In this article we look at a 3 key charts on global equities that utilize market breadth techniques. In this case we are looking at the breadth across country benchmarks i.e. the main stock market benchmark of all countries where decent pricing data was available (70 countries in this case). I talked about how we use breadth indicators to generate insights on the key trends in global equities in the article Global Equity Breadth Beyond Price, and here is another example of its application in real time.
There are probably two key insights:
1. We are seeing bearish breadth divergence i.e. higher highs on the MSCI All Countries World Index (which is shown in local currency terms, to avoid the distortion impacts of exchange rate movements) vs lower highs on the 50-day moving average breadth indicator.
2. We are starting to see less countries with a “golden cross” – and hence, more countries with a “death cross” i.e. the 50-day moving average falling below the 200-day moving average.
Essentially, these are both early warning signals for global equities. As with all early warning systems (whether smoke alarms, or missile launch detection), there can at times be false alarms, but the decision of whether to heed the alarm of course comes from verifying it against other information (e.g. valuations, economic cycle indicators), and also with reference to your ability to act on the alarm and the consequences of a correct alarm. Something to think about! Would love to hear your thoughts on the matter – either get in touch or post in the comments below…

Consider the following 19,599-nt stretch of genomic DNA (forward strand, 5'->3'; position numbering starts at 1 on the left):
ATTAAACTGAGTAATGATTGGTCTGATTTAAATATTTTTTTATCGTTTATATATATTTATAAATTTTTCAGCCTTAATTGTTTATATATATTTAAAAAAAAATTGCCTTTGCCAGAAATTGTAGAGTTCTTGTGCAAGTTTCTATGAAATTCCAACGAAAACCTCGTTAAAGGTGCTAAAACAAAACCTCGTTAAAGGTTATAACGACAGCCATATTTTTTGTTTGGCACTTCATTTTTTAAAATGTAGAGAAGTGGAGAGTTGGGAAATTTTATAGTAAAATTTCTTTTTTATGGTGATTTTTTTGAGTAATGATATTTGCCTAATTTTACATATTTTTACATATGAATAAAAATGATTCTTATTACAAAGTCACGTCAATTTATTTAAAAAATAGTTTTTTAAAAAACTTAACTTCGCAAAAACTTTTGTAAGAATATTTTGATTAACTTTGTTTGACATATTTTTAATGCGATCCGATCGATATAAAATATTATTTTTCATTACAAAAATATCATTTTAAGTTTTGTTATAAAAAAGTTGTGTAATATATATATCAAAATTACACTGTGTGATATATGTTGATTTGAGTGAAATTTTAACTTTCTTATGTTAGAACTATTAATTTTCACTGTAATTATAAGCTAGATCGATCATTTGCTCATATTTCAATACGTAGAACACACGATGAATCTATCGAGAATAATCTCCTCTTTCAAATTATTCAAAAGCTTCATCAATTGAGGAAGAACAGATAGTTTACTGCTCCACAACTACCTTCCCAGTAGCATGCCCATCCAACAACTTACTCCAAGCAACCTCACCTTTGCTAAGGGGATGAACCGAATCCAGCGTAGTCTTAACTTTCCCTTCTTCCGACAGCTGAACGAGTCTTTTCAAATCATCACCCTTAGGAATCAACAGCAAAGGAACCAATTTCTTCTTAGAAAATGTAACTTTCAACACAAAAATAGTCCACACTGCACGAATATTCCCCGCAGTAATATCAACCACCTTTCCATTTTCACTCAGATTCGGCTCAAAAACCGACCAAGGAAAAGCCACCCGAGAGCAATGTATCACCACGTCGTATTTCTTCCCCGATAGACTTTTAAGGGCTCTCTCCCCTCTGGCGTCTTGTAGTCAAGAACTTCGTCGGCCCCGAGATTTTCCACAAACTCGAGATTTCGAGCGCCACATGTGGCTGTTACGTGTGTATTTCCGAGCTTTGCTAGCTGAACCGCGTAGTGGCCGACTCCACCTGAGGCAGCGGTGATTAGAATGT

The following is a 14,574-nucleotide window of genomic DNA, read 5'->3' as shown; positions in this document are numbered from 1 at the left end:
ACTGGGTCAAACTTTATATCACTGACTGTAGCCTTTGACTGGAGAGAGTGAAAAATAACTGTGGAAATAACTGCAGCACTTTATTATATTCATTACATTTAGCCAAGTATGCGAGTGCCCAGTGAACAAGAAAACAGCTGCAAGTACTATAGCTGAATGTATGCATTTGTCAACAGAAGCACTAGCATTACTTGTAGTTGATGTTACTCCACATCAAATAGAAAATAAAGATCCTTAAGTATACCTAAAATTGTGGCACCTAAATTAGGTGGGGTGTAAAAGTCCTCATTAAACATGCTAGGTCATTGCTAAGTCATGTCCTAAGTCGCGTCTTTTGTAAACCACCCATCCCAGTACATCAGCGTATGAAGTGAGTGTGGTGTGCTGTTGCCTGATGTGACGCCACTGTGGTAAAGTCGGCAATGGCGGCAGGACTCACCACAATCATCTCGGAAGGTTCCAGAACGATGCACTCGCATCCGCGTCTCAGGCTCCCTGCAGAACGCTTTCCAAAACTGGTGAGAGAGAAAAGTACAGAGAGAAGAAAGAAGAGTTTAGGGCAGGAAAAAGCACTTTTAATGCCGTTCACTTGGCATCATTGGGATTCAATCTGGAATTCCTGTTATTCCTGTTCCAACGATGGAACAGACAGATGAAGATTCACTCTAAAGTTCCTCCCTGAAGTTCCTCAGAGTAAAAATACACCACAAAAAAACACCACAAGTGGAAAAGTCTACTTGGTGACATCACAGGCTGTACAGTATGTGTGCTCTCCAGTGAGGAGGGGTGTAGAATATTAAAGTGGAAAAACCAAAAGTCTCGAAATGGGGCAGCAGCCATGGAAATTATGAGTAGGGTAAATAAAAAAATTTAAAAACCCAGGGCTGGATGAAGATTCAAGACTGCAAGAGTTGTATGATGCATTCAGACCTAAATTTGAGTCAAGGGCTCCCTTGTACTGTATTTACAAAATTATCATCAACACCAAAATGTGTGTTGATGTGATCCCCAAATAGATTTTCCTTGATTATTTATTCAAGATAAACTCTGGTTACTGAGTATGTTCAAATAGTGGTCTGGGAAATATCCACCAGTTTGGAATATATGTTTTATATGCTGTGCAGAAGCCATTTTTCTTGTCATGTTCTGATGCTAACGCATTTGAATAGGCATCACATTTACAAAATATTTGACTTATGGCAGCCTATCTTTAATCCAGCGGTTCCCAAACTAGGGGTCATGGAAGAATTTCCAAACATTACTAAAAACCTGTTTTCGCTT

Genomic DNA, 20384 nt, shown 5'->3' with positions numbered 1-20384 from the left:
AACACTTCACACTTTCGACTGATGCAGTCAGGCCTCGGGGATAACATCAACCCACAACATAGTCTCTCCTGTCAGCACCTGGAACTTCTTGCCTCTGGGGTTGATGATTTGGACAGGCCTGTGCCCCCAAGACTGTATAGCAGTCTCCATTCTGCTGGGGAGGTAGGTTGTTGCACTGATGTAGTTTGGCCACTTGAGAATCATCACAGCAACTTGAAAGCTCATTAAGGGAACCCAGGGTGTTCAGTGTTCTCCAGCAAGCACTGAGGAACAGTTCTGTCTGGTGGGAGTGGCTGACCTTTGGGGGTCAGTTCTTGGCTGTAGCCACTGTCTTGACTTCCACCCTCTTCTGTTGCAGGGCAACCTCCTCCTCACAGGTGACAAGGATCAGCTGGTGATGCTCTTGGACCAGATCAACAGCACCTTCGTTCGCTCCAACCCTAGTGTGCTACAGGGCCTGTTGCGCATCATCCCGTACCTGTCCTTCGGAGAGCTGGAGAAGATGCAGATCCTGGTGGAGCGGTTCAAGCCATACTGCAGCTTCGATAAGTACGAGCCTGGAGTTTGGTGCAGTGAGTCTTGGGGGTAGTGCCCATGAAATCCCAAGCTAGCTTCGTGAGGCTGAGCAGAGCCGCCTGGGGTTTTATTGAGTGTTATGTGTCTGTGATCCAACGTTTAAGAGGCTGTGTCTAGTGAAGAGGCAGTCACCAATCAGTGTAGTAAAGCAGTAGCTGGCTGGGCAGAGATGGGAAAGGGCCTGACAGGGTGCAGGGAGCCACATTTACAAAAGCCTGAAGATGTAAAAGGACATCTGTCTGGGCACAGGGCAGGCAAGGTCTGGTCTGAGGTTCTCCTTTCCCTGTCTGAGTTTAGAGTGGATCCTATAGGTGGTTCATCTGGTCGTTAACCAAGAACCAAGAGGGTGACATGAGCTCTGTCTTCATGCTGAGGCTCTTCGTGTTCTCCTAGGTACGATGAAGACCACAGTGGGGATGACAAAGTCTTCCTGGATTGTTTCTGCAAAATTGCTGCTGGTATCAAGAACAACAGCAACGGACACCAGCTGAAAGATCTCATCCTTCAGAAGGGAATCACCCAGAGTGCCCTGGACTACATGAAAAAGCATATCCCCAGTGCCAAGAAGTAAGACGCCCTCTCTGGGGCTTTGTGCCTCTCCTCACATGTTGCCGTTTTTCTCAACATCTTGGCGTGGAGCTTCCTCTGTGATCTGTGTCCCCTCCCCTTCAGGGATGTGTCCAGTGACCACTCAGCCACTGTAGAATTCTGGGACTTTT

We’re seeing ongoing divergence in Global Equities country breadth on a 50-day moving average basis (i.e. higher highs in the MSCI ACWI vs progressively lower highs in the breadth indicator).
“Golden Cross Breadth” (i.e. proportion of countries with their 50dma above the 200dma) is rolling over, this can be an early warning sign.
Taking the flip-side of the previous chart, this one shows the number of countries undergoing a “death cross” – the opposite of a golden cross, where the 50 day moving average falls below the 200 day. It’s basically the same signal, but perhaps looks a little bit more interesting when presented this way…
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